Despite the fact that every place on earth has natural wonders of its own, we tend to look past it all and criticize the prairie for not being a mountain, the moss for not being a vine, the bird for not being a deer.
It’s taken me years, though, to realize the importance of the one thing that is always there, ubiquitous and largely unnoticed: the sky. Oh, everyplace has sky… but anyplace that can glory in its mountainous scenery knows nothing of the sky that I grew up beneath. The ocean is vast, and people who grew up on its shores often have difficulty living inland, away from the vastness of the ocean… but I have a few friends from the maritimes who now live landlocked in Winnipeg. One of them, when asked if he missed it, missed the ocean, answered — shockingly — “No.” Not because the ocean lacked beauty in his mind, or any sort of pull or attraction, but because, as he explained, here he has the sky… like the ocean, an endless expanse of blue.
Now I live in the city… and I have done so for the past 18½ years. For the first several years we lived right downtown in the thick of things, but we’ve been ‘burb-dwellers lo these past 13½ years. All of our kids’ lives, and then some. And over that time, I’ve had a slowly growing longing to be under the stars again. I’ve spoken of it with increasing frequency in recent years, but still I haven’t been able to grasp or explain how deep the longing goes. In the suburbs, often as we bid friends farewell in the driveway at the end of an evening, my wife will point out the stars to me from our doorstep, or at other times from the back patio… but it isn’t the same. I know it, and deep down, she does too. Light pollution from lampstands at the edge of concrete streets and driveways leading past unnaturally lush manicured lawns to stucco-covered homes. The sky doesn’t look right to me. I see stars, but a pittance of what I know is really there. The stars I used to see.
As I read Dale Allison’s connection of wonder with the starry skies, I’m starting to think that this growing longing isn’t merely nostalgia, or preference, or even anything as noble as deep a appreciation of natural beauty. Perhaps it’s far deeper, and not so easy to explain — a yearning of the soul. My kids really enjoy going to the planetarium, and have since they were, what, four years old? Five? Something’s wrong, and my heart has an inexplicable sadness because of it. Unlike some summers, this year I had no time away from the city, no days at a stretch outdoors beyond the back yard. Some years I’ve had that, and forgotten to stop and spend time staring heavenward… but it was always there, filling my soul with its expansive presence by some kind of spiritual osmosis. I didn’t realize this until last week when I looked at the website for the retreat space where the Missional Order gathering sponsored by Allelon is taking place in a couple of weeks. I looked at the photo gallery and something stirred deep in my soul… alerting me in an instant of realization that I had not had any time away from the city this year. It was an acute yearning this time. Something churned in the depths.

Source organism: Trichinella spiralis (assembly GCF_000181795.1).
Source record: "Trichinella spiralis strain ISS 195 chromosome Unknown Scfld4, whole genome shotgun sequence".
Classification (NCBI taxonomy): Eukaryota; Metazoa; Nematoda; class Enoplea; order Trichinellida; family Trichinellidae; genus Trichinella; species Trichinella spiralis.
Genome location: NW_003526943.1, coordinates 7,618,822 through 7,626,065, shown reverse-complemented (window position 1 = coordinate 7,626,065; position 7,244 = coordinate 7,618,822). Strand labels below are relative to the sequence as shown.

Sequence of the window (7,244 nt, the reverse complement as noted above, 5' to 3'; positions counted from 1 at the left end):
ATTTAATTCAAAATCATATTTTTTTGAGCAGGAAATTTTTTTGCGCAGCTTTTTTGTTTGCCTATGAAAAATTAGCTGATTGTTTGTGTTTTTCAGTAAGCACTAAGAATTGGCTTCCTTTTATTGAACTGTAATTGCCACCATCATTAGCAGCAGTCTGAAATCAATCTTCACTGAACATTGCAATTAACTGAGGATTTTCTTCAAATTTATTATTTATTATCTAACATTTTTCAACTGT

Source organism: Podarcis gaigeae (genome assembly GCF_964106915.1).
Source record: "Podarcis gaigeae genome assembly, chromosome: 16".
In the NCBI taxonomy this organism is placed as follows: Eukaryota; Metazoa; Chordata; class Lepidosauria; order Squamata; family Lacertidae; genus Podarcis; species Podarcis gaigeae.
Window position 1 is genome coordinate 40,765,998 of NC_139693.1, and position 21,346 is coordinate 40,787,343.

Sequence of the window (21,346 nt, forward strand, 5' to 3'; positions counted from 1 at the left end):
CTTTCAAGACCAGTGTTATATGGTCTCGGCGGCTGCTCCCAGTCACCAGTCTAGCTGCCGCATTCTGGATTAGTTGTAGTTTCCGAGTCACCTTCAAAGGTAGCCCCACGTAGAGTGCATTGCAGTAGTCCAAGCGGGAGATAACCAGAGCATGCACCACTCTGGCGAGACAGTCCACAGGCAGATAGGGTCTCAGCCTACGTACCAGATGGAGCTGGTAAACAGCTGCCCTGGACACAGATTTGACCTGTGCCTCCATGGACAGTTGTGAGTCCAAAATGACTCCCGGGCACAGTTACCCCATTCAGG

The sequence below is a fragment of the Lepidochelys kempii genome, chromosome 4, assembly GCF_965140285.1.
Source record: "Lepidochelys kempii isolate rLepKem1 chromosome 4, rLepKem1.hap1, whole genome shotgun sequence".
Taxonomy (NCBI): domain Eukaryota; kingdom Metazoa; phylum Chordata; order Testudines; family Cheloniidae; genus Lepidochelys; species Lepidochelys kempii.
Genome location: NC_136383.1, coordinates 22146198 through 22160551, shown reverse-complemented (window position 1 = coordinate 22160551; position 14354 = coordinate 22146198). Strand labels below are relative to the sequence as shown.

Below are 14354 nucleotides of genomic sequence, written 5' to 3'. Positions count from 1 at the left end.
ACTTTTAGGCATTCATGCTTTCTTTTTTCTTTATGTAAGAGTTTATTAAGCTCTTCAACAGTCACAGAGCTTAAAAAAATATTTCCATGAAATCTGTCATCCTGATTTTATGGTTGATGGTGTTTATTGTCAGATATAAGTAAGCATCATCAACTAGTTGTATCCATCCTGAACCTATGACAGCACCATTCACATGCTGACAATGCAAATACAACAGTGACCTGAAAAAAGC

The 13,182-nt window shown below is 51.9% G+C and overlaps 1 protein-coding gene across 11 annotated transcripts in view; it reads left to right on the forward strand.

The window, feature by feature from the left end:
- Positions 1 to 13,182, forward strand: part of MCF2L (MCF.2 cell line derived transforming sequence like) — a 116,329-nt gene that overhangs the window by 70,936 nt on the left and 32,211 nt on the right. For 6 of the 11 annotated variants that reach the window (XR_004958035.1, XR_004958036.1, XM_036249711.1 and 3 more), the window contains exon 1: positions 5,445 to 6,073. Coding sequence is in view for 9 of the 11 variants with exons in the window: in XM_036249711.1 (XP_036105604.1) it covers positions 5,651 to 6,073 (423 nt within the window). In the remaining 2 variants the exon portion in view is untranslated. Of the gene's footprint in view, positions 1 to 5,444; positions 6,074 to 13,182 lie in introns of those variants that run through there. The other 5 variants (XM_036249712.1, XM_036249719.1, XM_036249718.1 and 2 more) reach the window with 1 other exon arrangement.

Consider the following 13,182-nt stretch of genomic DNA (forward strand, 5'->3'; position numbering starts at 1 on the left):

I feel torn. I love the city, and missionally-speaking, it’s where the people are. “Back in the day,” I attended Urbana ’87, where the theme was “Should I Not Be Concerned?” — taken from the closing verse of Jonah, where God tells the prophet, “Nineveh has more than a hundred and twenty thousand people who cannot tell their right hand from their left, and many cattle as well. Should I not be concerned about that great city?” But in the city, I’m slowly choking. The city countermands the spiritual awakening of nature’s beckoning. I know that I’m choking, and as I spend more time writing and digging for inner forms of creativity locked away inside, I am coming to see how important the countermeasures are for me. This realization is a rare knowledge, something arcane. The city and nature are at spiritual cross-purposes.
This is only the mid-point of my essay, but even so, let’s open it up for discussion. Part two is already written, but I’ll save it for tomorrow — I think there’s already a fair bit here to chew on. Have you felt a yearning for nature, for creation? Do you recognize it in yourself, whether it’s a great or a small yearning? If you disagree, how do you see nature and city in harmony, or if you accept my statement that nature and the city are in conflict, how do you think this is so, naturally or spiritually? The essay resumes tomorrow with my thoughts on that one.
Update: continue on to Part Two…